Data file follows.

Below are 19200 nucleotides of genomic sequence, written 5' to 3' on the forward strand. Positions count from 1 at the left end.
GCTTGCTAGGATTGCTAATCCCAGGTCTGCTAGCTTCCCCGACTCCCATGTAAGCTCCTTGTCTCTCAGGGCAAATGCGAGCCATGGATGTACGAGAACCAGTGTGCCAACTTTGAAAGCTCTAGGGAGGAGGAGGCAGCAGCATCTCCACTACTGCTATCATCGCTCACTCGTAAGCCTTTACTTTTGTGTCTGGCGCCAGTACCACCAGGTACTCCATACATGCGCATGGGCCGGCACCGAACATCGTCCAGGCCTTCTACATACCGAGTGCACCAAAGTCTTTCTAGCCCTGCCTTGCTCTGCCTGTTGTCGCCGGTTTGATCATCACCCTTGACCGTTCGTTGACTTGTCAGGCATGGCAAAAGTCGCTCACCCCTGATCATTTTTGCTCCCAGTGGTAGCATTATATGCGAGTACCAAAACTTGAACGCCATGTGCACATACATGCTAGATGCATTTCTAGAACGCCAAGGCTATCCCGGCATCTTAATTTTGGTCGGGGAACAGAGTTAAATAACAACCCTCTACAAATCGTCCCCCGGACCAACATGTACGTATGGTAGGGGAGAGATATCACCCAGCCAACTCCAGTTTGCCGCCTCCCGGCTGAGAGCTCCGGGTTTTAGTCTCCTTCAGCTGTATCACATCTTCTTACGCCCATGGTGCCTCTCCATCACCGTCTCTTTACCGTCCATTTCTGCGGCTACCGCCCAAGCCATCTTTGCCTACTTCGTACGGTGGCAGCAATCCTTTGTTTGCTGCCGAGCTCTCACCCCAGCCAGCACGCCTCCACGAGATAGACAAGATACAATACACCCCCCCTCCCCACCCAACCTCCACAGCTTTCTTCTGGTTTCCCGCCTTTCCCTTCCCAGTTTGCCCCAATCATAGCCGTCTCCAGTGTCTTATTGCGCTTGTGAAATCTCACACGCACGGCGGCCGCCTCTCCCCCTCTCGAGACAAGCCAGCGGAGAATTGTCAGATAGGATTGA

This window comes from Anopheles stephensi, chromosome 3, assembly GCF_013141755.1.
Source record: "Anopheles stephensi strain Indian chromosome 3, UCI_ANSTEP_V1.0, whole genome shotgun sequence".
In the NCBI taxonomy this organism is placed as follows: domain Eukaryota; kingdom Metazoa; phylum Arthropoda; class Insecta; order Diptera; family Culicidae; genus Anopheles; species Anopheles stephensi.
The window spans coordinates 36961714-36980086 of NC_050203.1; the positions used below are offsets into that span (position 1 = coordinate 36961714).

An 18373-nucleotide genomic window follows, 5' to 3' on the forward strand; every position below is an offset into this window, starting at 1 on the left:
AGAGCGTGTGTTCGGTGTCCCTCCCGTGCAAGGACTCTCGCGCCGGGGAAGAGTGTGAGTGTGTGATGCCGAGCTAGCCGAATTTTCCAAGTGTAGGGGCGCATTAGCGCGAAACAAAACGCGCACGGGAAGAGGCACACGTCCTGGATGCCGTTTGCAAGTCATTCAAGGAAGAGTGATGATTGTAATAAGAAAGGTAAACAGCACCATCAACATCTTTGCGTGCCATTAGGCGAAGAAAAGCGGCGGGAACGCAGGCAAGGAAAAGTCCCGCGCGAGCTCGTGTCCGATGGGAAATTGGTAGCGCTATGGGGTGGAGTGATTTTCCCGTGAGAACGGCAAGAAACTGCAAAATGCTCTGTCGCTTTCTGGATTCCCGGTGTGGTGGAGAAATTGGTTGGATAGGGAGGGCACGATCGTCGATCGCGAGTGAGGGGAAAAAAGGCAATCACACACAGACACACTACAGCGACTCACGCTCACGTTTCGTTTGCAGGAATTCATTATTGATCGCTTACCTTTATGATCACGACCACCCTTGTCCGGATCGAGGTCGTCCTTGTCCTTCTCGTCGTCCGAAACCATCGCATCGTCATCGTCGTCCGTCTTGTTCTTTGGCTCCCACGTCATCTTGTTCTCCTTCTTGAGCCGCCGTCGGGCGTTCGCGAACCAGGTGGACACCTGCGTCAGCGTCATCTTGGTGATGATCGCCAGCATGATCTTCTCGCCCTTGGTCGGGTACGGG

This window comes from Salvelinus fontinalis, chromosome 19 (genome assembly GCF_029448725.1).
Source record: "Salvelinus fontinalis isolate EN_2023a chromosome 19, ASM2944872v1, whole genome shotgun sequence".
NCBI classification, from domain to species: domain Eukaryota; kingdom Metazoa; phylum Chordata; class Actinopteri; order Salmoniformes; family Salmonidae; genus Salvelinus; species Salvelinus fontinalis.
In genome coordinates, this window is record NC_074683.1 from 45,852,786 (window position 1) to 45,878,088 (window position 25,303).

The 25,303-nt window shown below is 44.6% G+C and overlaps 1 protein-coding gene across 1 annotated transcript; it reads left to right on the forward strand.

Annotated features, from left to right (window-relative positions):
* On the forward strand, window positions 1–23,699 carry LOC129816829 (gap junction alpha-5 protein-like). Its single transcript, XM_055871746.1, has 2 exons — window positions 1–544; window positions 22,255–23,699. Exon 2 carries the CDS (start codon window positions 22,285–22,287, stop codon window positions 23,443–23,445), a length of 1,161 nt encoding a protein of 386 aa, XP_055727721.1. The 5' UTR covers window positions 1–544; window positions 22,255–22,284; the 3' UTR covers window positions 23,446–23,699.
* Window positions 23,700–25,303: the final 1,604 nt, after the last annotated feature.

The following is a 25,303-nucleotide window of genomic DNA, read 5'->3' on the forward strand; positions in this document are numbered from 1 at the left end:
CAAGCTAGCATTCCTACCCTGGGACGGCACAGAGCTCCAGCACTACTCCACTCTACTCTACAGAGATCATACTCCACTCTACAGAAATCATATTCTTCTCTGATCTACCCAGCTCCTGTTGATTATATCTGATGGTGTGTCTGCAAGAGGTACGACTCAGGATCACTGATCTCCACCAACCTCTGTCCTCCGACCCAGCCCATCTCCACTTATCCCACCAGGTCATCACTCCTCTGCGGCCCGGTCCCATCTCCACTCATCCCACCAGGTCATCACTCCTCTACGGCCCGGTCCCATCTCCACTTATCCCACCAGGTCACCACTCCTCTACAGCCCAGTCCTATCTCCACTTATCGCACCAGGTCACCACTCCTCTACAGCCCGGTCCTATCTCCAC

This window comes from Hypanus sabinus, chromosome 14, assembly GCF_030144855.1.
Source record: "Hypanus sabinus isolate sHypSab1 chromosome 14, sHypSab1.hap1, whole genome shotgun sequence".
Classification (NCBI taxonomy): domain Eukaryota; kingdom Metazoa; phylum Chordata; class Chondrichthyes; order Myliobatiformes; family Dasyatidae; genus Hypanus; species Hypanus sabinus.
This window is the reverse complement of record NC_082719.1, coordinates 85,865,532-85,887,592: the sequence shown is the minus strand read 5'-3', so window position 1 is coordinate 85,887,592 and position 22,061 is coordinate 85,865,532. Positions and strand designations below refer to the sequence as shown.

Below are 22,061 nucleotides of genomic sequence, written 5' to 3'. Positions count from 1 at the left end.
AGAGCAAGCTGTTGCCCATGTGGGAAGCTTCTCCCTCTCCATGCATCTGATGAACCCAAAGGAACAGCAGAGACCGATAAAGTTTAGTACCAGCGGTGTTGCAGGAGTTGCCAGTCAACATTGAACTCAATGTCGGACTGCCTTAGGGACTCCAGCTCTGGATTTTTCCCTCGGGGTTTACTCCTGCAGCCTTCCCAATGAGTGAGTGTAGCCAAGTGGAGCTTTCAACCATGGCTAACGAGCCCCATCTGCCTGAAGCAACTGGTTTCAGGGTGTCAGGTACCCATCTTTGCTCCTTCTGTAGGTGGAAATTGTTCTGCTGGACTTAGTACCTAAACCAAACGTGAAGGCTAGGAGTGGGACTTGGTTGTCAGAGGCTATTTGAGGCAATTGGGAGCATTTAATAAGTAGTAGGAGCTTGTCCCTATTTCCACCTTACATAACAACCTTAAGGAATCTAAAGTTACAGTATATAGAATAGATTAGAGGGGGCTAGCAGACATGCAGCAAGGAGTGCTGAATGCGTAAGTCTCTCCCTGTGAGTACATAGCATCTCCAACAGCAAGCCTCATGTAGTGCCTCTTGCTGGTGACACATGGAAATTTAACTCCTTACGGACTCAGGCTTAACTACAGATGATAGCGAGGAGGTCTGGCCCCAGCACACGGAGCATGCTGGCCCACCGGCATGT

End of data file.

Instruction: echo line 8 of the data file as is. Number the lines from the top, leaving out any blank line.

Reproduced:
AGAGCGTGTGTTCGGTGTCCCTCCCGTGCAAGGACTCTCGCGCCGGGGAAGAGTGTGAGTGTGTGATGCCGAGCTAGCCGAATTTTCCAAGTGTAGGGGCGCATTAGCGCGAAACAAAACGCGCACGGGAAGAGGCACACGTCCTGGATGCCGTTTGCAAGTCATTCAAGGAAGAGTGATGATTGTAATAAGAAAGGTAAACAGCACCATCAACATCTTTGCGTGCCATTAGGCGAAGAAAAGCGGCGGGAACGCAGGCAAGGAAAAGTCCCGCGCGAGCTCGTGTCCGATGGGAAATTGGTAGCGCTATGGGGTGGAGTGATTTTCCCGTGAGAACGGCAAGAAACTGCAAAATGCTCTGTCGCTTTCTGGATTCCCGGTGTGGTGGAGAAATTGGTTGGATAGGGAGGGCACGATCGTCGATCGCGAGTGAGGGGAAAAAAGGCAATCACACACAGACACACTACAGCGACTCACGCTCACGTTTCGTTTGCAGGAATTCATTATTGATCGCTTACCTTTATGATCACGACCACCCTTGTCCGGATCGAGGTCGTCCTTGTCCTTCTCGTCGTCCGAAACCATCGCATCGTCATCGTCGTCCGTCTTGTTCTTTGGCTCCCACGTCATCTTGTTCTCCTTCTTGAGCCGCCGTCGGGCGTTCGCGAACCAGGTGGACACCTGCGTCAGCGTCATCTTGGTGATGATCGCCAGCATGATCTTCTCGCCCTTGGTCGGGTACGGG